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How Travel Advisories Affect Travel Insurance

By Michael Camacho and Stephen Fine

What a difference a few months make. On January 24, 2020, the Government of Canada issued a Level 3 travel advisory for travel to the province of Hubei, China in relation to COVID-19. In the following weeks, COVID-19 has spread globally and the Canadian government has issued additional Level 3 or Level 4 travel advisories for travel to South Korea, Iran, and Northern Italy. On March 13, 2020, the Government of Canada issued a Global Travel Advisory to avoid non-essential travel outside of Canada until further notice.

This new health pandemic has served as a wake-up call for all travellers — and their insurance advisors. It is essential to check your destination before you leave to know the risks and be prepared.

Many travellers book their travel far in advance of the actual trip. Unfortunately, much can change between booking the actual trip and the departure date, from natural disasters to disease outbreaks, and even civil unrest and violence that didn’t exist at the time of the booking.

What you may not know is that travel insurance policies include language that can exclude trip cancellation and trip interruption (TC/TI) coverage if you travel to a region for which the Canadian government has issued a travel advisory, resulting in your insurance claim being denied.


Many TC/TI insurance policies have an exclusion for reasons, circumstances, and events that the traveller is aware of prior to purchasing their TC/TI policy — commonly referred to as “known events” — which may lead to a cancellation or interruption of their trip (this exclusion is not typically found on credit card coverage).

If your client was aware of a “known event” before purchasing their TC/TI policy that may cause them to cancel or interrupt their trip, a claim for that reason or event will not be payable. On March 5 and in the days following, several travel insurance companies announced that they have determined that COVID-19 is now considered a “known event,” and this applicable exclusion will be applied for policies issued on or after the date each travel insurance company made this determination.

As a result, for policies with trip cancellation and trip interruption benefits that were purchased on or after the date a travel insurance company announced they would consider COVID-19 to be a “known event,” any trip cancellation or trip interruption claims related to COVID-19 will not be payable.

For policies with trip cancellation and trip interruption benefits that were purchased before the date a travel insurance company announced they would consider COVID-19 to be a “known event,” policyholders will still be eligible to claim for trip cancellation if the Government of Canada issues a travel advisory that advises against non-essential travel (Level 3) or all travel (Level 4) for their destination related to COVID-19 prior to their departure date.

How do travel advisories work?

The Government of Canada employs a risk level system to assist travellers in assessing the threat in a particular country or region. Let’s examine the four possible risk levels:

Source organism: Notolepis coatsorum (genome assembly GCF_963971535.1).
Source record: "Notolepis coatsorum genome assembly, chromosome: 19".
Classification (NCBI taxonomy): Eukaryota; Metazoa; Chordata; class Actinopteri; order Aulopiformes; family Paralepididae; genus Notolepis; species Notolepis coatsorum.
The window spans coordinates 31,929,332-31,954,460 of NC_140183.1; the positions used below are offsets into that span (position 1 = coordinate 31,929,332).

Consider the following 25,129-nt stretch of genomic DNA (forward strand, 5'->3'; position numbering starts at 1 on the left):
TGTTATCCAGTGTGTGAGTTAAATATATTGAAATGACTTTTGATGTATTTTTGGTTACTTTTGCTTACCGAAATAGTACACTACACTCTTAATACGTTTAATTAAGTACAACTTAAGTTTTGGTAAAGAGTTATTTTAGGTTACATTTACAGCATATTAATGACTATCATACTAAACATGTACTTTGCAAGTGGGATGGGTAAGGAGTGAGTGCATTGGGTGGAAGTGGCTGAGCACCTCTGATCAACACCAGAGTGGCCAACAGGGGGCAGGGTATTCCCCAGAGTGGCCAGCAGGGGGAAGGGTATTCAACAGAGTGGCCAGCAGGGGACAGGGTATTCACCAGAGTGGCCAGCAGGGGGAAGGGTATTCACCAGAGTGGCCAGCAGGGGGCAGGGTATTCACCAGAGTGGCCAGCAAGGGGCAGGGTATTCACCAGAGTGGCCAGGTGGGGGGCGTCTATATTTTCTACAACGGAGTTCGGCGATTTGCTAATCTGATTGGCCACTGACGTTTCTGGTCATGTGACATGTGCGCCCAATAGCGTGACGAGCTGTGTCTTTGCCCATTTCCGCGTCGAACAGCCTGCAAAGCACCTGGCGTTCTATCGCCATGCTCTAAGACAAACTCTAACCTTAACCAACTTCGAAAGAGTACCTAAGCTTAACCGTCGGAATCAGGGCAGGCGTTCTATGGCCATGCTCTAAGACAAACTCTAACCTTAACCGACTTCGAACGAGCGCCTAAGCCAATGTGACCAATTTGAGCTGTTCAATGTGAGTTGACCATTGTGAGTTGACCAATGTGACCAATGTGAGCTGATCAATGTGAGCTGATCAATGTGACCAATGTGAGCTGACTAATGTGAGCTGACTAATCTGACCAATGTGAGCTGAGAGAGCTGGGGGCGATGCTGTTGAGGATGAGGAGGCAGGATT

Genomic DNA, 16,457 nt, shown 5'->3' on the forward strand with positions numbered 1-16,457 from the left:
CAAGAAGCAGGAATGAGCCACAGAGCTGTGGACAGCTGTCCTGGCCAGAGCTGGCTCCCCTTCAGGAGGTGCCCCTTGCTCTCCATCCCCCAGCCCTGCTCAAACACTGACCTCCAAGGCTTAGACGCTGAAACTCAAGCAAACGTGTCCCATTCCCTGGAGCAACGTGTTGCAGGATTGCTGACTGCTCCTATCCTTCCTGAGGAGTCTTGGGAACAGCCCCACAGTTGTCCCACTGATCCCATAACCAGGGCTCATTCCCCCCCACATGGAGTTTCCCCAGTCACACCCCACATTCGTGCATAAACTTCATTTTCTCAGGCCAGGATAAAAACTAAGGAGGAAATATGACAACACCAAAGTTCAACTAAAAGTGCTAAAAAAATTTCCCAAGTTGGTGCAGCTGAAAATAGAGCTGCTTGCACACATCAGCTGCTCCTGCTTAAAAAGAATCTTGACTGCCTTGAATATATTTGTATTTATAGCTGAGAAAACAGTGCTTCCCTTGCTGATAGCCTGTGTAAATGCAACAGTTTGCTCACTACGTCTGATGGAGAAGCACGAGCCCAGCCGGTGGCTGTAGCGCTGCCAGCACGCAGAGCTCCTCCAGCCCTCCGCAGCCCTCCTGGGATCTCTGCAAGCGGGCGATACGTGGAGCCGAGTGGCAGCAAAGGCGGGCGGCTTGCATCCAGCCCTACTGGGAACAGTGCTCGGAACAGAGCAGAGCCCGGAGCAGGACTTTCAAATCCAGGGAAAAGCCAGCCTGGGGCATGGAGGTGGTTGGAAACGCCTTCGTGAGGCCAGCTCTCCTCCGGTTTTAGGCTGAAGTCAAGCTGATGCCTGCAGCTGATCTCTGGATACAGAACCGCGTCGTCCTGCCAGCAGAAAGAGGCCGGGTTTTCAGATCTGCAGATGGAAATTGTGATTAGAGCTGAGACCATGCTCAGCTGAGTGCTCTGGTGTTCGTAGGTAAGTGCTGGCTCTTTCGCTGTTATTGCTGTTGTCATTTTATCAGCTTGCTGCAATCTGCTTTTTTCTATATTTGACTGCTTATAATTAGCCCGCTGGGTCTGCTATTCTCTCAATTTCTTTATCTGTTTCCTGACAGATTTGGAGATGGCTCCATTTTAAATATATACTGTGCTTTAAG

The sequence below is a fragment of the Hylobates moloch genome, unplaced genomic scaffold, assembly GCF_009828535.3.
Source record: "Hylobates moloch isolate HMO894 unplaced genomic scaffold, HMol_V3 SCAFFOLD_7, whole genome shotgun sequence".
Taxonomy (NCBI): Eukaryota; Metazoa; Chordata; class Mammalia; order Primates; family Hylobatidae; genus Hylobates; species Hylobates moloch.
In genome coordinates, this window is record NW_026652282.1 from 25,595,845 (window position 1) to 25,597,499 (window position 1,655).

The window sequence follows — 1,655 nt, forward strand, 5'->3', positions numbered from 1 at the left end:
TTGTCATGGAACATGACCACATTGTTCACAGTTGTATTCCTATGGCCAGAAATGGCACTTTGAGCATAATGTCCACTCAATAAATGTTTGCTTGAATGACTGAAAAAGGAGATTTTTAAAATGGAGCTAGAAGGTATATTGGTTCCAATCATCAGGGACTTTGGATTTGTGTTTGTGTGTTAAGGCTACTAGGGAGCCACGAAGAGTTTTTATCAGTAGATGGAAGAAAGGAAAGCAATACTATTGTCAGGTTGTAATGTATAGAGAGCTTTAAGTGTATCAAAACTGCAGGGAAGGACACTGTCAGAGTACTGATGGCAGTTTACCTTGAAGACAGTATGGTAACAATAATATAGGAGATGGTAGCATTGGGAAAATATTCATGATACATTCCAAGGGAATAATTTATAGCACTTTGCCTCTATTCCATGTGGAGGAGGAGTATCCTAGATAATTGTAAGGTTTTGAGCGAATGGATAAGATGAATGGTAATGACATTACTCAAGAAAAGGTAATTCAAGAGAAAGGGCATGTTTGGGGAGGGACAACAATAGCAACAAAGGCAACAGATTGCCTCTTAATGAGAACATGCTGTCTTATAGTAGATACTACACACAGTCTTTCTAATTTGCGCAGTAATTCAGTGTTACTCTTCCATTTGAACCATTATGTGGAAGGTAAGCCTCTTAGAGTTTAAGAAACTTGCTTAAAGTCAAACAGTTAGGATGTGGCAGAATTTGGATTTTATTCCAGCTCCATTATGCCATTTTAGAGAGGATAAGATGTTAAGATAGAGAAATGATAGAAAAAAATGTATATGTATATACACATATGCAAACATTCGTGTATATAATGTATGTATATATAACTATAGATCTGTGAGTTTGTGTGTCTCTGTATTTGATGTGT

Level 1: Exercise normal security precautions.

There are no significant safety and security concerns. The overall safety and security situation is similar to that of Canada. You should take normal security precautions.

Level 2: Exercise a high degree of caution.

There are identifiable safety and security concerns or the safety and security situation could change with little notice. Exercise a high degree of caution at all times, monitor local media, and follow the instructions of local authorities.

Level 3: Avoid non-essential travel.

There are specific safety and security concerns that could put you at risk. Reconsider the need to travel to the country, territory, or region. If already in the country, territory, or region, reconsider whether or not you really need to be there. If not, consider leaving while it is still safe to do so. It is up to you to decide what “non-essential travel” means, based on family or business requirements, knowledge of or familiarity with a country, territory, or region, and other factors.

Level 4: Avoid all travel.

There is an extreme risk to your personal safety and security. You should not travel to this country, territory, or region. If you are already in the country, territory, or region, consider leaving if it is safe to do so.

Travel Advisory Tips

As an advisor, make sure your clients follow these tips to reduce the likelihood of having a travel insurance claim denied due to a travel advisory and stay informed if a travel advisory is issued while they are travelling:

  • In light of the changes on how some insurance companies will be adjudicating trip cancellation/trip interruption policies, make sure clients read and understand the policy exclusions related to travel advisories before you purchase trip cancellation and interruption insurance. Is there a known event that could prevent them from taking their trip? If so, don’t expect the TC/TI coverage to apply.
  • Register online with the Government of Canada’s Canadians Abroad program before departing on the trip so the government can provide assistance like notifications about emergencies and travel advisories while travelling.

MICHAEL CAMACHO, MBA, CFP, CLU, CHFC, CHS, FLMI, and STEPHEN FINE, LL.B., are the co-founders of Snowbird Advisor Insurance Inc.,, a travel insurance brokerage that specializes in assisting Canadians snowbirds, boomers, and seniors with their unique travel insurance needs.

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